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Laurits Regner Tuxen (1853-1927)

The Marriage of Nicholas II, Tsar of Russia, 26th November 1894 Dated 1895-6

Oil on canvas | 169.4 x 139.9 cm (support, canvas/panel/str external) | RCIN 404465

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  • The wedding between Nicholas II and Princess Alix of Hesse took place in the Imperial Chapel of the Winter Palace on 26 November 1894, just over twenty years after the marriage of the Tsar's aunt in the same chapel (RCIN 404476). The wedding was announced in April that year and was to take place on the Empress Marie Feodorovna's birthday. Tragically, Emperor Alexander III died of kidney disease on 1 November, and the court was thrown into mourning with the exception of the day of the marriage.

    The royal couple stand, holding lighted candles, whilst the Metropolitan Archbishop of St Petersburg, Mgr Palladius, makes the sign of the cross before them. Ella, (Grand Duchess Elizabeth Feodorovna), writing to her grandmother, Queen Victoria, described her sister's dress as 'embroidered silver cloth Russian court dress & very pretty', helpfully including a sketch.  She added that 'Alix being tall will look perfectly lovely'. She wears a kokoshnik tiara and a small diamond crown, beneath which is a wreath of orange blossom, her imperial gold-embroidered mantle is lined with ermine. The Tsar is dressed in the uniform of a Hussar. In the background George I, King of Greece stands to the left of  Christian IX, King of Denmark, who looks towards his daughter, the Dowager Empress; the Princess of Wales, and the Queen of Greece. The Prince of Wales can be seen dressed in the uniform of Russian Dragoons to the right of the portrait.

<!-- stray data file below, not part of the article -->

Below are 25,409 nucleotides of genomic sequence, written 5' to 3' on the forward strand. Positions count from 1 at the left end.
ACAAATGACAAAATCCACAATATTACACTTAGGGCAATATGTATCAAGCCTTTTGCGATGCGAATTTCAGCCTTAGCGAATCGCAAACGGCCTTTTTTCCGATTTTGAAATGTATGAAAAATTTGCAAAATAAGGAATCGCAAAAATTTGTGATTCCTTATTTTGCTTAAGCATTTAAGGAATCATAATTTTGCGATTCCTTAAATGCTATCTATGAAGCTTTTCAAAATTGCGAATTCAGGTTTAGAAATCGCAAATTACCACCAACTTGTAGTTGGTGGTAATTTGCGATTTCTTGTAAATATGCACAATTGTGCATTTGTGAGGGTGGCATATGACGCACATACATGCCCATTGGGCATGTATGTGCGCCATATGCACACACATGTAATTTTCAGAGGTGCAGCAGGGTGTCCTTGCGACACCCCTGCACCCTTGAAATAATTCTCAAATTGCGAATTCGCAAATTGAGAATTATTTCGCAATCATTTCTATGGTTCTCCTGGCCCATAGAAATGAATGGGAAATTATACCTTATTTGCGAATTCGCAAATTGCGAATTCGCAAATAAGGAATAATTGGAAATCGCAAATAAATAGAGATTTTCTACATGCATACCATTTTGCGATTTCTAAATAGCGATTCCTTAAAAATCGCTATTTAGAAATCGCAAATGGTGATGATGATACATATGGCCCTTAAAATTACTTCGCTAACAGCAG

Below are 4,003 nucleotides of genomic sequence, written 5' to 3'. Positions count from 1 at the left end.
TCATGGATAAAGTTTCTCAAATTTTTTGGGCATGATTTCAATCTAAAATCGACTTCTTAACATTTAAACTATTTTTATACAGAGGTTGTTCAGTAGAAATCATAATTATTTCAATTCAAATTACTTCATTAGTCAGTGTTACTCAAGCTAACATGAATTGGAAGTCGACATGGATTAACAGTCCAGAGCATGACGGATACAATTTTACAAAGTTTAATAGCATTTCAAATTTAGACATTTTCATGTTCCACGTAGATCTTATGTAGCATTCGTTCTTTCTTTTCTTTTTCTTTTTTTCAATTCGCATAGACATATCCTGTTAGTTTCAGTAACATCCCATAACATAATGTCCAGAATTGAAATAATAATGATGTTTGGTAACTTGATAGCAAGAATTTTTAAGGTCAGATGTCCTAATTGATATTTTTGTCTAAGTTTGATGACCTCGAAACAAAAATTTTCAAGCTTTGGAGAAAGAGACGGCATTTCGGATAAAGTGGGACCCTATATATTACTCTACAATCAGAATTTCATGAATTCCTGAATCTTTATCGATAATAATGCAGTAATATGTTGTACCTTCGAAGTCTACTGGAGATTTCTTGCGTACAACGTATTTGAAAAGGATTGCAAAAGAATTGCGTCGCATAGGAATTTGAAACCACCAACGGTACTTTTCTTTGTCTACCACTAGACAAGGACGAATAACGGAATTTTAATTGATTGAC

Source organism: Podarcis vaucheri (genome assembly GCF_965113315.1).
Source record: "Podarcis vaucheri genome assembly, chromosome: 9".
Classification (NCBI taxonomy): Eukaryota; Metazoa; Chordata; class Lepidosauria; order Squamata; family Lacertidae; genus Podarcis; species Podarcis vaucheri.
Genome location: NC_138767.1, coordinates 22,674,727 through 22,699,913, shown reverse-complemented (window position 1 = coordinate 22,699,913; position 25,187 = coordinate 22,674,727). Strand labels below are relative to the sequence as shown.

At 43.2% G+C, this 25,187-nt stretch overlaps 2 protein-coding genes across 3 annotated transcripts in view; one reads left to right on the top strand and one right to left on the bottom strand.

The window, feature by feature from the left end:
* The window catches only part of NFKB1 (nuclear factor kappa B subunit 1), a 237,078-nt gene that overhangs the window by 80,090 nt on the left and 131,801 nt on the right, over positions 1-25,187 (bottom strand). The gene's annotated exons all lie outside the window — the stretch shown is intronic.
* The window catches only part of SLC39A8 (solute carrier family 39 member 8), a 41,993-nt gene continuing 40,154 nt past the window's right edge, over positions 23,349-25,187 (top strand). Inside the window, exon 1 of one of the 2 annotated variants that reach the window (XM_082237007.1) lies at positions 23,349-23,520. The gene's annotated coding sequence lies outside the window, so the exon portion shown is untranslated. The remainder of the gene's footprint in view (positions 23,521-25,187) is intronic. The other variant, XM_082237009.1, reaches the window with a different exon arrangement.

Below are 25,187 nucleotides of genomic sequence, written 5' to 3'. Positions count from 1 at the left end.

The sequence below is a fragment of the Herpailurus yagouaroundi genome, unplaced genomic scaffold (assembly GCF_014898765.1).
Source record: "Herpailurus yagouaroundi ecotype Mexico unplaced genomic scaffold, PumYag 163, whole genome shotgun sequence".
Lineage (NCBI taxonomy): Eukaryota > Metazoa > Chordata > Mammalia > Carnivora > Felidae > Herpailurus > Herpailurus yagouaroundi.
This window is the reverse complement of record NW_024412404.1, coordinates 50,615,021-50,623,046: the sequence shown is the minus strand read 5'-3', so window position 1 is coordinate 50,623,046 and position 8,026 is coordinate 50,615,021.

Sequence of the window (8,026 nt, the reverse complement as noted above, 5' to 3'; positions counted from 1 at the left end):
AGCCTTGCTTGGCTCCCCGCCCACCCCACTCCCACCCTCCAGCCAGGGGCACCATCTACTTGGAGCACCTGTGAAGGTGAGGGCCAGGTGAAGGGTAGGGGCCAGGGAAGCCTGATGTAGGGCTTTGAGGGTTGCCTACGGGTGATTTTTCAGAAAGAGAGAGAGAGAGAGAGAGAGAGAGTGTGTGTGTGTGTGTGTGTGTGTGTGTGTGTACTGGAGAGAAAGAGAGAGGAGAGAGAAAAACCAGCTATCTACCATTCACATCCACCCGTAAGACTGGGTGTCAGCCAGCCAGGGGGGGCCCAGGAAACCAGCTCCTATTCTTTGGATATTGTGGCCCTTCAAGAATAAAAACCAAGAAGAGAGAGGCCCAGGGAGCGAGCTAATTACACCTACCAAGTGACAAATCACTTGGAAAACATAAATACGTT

Laurits Tuxen was commissioned to paint two pictures of the wedding; a smaller one for the Dowager Empress (1895, Hermitage) and one on a larger scale for Queen Victoria. He varied the combination and placing of figures varying according to the patron. The artist's Autobiography, En Malers Arbejde documents the genesis of both paintings, although it is sometimes difficult to discern which painting he is referring to. Tuxen travelled to St Petersburg on the 20 October 1894, he visited the Winter Palace on 24 November and the following day sketched in the Chapel. On the day of the wedding the artist found himself stationed with the choir; here he took advantage of the steps leading up to the pulpit and from this vantage point was 'intoxicated by the beauty of the scene, the singing, the richness of the colours, the light and the golden fabrics'. He likened the bride's head, softly illuminated from beneath to a 'Luini or a Leonardo'. The poignancy of the day was not lost on General Ellis, who, writing to Queen Victoria described how on this 'gloomy sunless day…a shadow of sadness seemed to hang over the whole ceremony, wh Yr Majesty can well realize'. The following day the Court were to return to the deepest mourning.

    For the next sixteen months the artist was at work on the two pictures; travelling to Tsarskoe Selo in May 1895 to sketch and photograph the Tsarina and Tsar, whom he found 'easy and friendly' and to London in July. On 11 September, Tuxen noted that he had started to paint the Queen's version and both pictures were to occupy him until the end of the year. He worked on the bridal couple last, with his wife standing in for the Tsarina.

    Signed and dated: L. Tuxen. 1895-9

    Text adapted from Russia: Art Royalty & the Romanovs, London 2018

    Provenance

    Commissioned by Queen Victoria (Tuxen was paid on 15 August 1896); sent to Osborne, 10 July 1897 (New Wing Corridor); Buckingham Palace 1901; King's Corridor, Buckingham Palace in 1909.

  • Medium and techniques

    Oil on canvas

    Measurements

    169.4 x 139.9 cm (support, canvas/panel/str external)

    203.7 x 174.9 x 9.3 cm (frame, external)

  • Alternative title(s)

    The marriage of Nicholas II, Emperor of Russia (1868–1918), 26th November 1894